Twitter is a linguist's dream come true: it compiles millions of messages in hundreds of languages daily, making the question "Who speaks what languages where?" easy to answer. That is the question taken up by self-described "map geek" Eric Fischer. He has created a map of the world's languages used on Twitter by pulling together data collected by Google Chrome. "What a joy these maps are to behold," writes Big Think's Frank Jacobs writes. "It’s as if someone took one of those composite satellite maps -- you know, impossibly showing the whole world at night, the darkness broken by hubs and strings of artificial light ... and gave it the power of speech."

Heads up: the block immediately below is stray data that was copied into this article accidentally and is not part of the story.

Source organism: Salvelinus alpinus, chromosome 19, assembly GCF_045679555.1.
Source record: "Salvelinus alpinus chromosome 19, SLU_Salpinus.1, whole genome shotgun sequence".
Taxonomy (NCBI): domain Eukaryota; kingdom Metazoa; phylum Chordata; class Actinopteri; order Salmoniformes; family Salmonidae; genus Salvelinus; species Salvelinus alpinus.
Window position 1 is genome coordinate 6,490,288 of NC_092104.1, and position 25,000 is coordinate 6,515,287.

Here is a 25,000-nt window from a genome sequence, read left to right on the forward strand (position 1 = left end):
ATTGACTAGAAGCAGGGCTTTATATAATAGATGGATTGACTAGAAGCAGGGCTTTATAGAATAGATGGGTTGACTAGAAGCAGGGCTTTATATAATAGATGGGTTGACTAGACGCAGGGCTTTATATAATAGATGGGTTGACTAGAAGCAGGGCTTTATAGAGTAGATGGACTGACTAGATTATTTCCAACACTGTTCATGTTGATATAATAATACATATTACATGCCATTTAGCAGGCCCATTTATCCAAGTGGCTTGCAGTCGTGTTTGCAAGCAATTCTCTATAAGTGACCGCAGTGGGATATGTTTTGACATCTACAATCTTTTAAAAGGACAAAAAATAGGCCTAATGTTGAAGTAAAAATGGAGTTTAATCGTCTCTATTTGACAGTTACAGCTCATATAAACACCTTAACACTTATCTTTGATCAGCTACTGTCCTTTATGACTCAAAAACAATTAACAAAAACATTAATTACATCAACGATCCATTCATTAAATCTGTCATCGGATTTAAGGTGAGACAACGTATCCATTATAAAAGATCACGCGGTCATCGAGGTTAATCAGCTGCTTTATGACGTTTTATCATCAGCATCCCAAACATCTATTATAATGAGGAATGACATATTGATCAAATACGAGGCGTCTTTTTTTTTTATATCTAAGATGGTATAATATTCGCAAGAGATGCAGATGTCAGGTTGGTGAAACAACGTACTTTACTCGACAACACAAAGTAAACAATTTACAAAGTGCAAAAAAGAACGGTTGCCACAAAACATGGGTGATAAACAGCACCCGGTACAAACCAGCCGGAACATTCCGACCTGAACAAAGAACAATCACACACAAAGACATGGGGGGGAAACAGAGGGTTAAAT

The details of Fischer's world map, above, are difficult to see if you don't upload the full version on your web browser. So we we've decided to go region by region to make sense of some of the map.
Let's take a look.
North America: Nothing surprising here. Fischer made English gray, and so a dull glow pervades the continent. A sprinkling of Spanish-tweeting pockets, are shown in pink, in states like Texas and Arizona, and the pinkness deepens south of the border. The Caribbean islands show up as a colorful hodgepodge of gray, pink, and purple (French). And notice the vein of purple along the Saint Lawrence River in Canada, denoting the French-tweeting Quebecois.